Interesting, two of the most frequent graffiti references are to men associated with the pro and anti-Treaty sides: Richard Mulcahy, the Minister of Defence in the Free State government who signed many of their detention orders, and Eamon DeValera, one of the leaders of the anti-Treaty side. In one piece of later sabotaged graffiti the two are joined in the short verse: ‘DeValera is a gentleman / Mulcahy is a brute’
DeValera’s name was frequently found amongst the graffiti in the wing, but has often been defaced in the years since the prison closed. This perhaps indicates anti-Treaty Republicans’ displeasure at his perceived concessions as a long-standing politician in the aftermath of his imprisonment during the Civil War. However, his name still remains under later engraved graffiti in the cell he inhabited during the Civil War (although possibly added later?):
The women’s connection to, and support of, each other is apparent throughout the graffiti assemblages and autograph books. There was clearly a strong bond created through the imprisonment of significant numbers of women during the civil war and this is confirmed by their decision to return to add further graffiti interactions with the walls of the jail. Interestingly, these interactions were frequently communal, with the women adding their names in small groups in significant places. This includes one example located on Corridor 2 of the Top Floor with the names of Lily Gleeson and Peg Quinn placed together with two glasses depicted between them:
The reascribing of their names to the walls of the prison over a decade after they had last been held there is an interesting phenomenon. Whilst ex-prisoners of both sexes returned to the prison at various points after its abandonment – and left their trace behind – the organized, concentrated and detailed nature of the women’s graffiti, which mainly centres on a small number of cells on Corridor 2 of the Top Floor and Corridors 2 & 3 of the Bottom Floor, perhaps indicates that they wished to reinsert their presence into their place of imprisonment as they were already been written out of the narratives of the period?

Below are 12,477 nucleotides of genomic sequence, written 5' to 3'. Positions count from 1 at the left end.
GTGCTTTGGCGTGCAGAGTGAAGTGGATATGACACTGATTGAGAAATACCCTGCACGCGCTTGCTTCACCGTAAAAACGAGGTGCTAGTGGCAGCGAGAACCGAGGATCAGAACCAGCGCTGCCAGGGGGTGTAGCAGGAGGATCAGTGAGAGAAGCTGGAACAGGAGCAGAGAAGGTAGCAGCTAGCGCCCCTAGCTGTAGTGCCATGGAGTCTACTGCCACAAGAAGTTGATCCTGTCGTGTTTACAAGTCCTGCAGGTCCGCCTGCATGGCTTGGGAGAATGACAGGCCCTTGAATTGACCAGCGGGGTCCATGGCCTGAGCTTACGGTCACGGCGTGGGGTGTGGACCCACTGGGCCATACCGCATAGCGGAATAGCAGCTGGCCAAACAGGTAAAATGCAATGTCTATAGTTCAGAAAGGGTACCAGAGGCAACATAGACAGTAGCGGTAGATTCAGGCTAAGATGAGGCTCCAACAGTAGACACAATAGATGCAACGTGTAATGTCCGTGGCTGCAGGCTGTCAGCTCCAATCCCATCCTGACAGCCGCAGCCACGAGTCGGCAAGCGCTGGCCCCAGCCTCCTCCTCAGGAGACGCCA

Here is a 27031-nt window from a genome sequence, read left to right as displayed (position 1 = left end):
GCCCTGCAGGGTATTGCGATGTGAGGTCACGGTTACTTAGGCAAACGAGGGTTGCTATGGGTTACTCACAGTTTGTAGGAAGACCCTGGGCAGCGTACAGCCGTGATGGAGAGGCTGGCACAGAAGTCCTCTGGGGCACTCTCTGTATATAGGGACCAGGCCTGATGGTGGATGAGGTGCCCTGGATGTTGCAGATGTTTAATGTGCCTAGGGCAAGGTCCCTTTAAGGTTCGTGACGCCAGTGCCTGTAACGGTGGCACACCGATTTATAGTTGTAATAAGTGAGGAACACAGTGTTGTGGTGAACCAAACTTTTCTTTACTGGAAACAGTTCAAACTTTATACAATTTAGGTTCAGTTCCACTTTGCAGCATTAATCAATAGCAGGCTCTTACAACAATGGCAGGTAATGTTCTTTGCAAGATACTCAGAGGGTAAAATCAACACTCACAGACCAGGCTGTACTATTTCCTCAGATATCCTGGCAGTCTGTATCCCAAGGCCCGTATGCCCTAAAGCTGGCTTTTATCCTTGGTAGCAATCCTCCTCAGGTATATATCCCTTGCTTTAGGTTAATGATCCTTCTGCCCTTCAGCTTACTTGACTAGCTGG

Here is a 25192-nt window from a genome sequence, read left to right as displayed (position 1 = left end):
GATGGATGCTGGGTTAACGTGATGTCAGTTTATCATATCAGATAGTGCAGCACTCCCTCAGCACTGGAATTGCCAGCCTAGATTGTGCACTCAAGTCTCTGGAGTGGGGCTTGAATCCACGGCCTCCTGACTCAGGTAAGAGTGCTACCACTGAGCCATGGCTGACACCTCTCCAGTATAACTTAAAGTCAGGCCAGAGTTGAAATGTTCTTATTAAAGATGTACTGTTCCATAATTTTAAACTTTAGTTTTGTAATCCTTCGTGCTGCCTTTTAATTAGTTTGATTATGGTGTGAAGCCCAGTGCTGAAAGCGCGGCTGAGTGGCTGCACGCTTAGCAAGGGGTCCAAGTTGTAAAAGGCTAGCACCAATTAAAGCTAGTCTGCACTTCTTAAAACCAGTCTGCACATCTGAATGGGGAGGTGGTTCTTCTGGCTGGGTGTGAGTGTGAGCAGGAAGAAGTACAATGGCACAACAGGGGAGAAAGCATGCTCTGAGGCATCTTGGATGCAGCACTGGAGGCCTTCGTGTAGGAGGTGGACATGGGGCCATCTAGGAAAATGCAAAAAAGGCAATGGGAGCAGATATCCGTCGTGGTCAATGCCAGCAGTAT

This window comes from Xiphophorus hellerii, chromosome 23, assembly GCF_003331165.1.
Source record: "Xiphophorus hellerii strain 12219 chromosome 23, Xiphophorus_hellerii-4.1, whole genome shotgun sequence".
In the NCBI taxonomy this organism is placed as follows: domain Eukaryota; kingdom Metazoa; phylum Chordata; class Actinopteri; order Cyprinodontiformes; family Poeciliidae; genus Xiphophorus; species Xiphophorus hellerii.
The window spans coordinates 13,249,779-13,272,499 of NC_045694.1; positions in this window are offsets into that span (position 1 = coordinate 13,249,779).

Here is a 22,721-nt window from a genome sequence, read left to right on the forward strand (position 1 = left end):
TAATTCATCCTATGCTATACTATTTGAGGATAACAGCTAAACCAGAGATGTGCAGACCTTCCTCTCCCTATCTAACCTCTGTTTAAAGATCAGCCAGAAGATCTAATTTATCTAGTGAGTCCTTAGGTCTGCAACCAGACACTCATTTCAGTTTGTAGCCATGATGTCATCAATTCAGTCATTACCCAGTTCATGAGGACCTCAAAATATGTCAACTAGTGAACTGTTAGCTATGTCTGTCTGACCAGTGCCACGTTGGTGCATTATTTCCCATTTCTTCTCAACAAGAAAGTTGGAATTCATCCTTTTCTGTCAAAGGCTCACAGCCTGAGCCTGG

Such an interpretation could be supported by the case of Nellie Donnelly (nee Gifford). A sister of Grace Plunkett (nee Gifford) and Muriel MacDonagh [nee Gifford] she has left graffiti notes in a number of cells on Corridor 1 of Floor 2, the so-called ‘1916 Corridor’ from a visit on 1 August 1934. Whilst noting the cells of her brother-in-law, and executed leader, Thomas MacDonagh:
She also noted where Countess Markeivicz was held and left a graffiti trace in her own cell from 1916:
Whilst the Kilmainham Gaol Restoration Society, when preparing the site to be reopened as a heritage site in the years before the 50 year anniversary of the Easter Rising, placed plaques above the cells that had held ex-leaders in this corridor – including the above named – the cell that held Nellie Gifford remains without a plaque.
Ryan, Louise. 1995. Traditions and double moral standard: the Irish suffragists’ critique of nationalism. Women’s History Review 4 (4) 487-503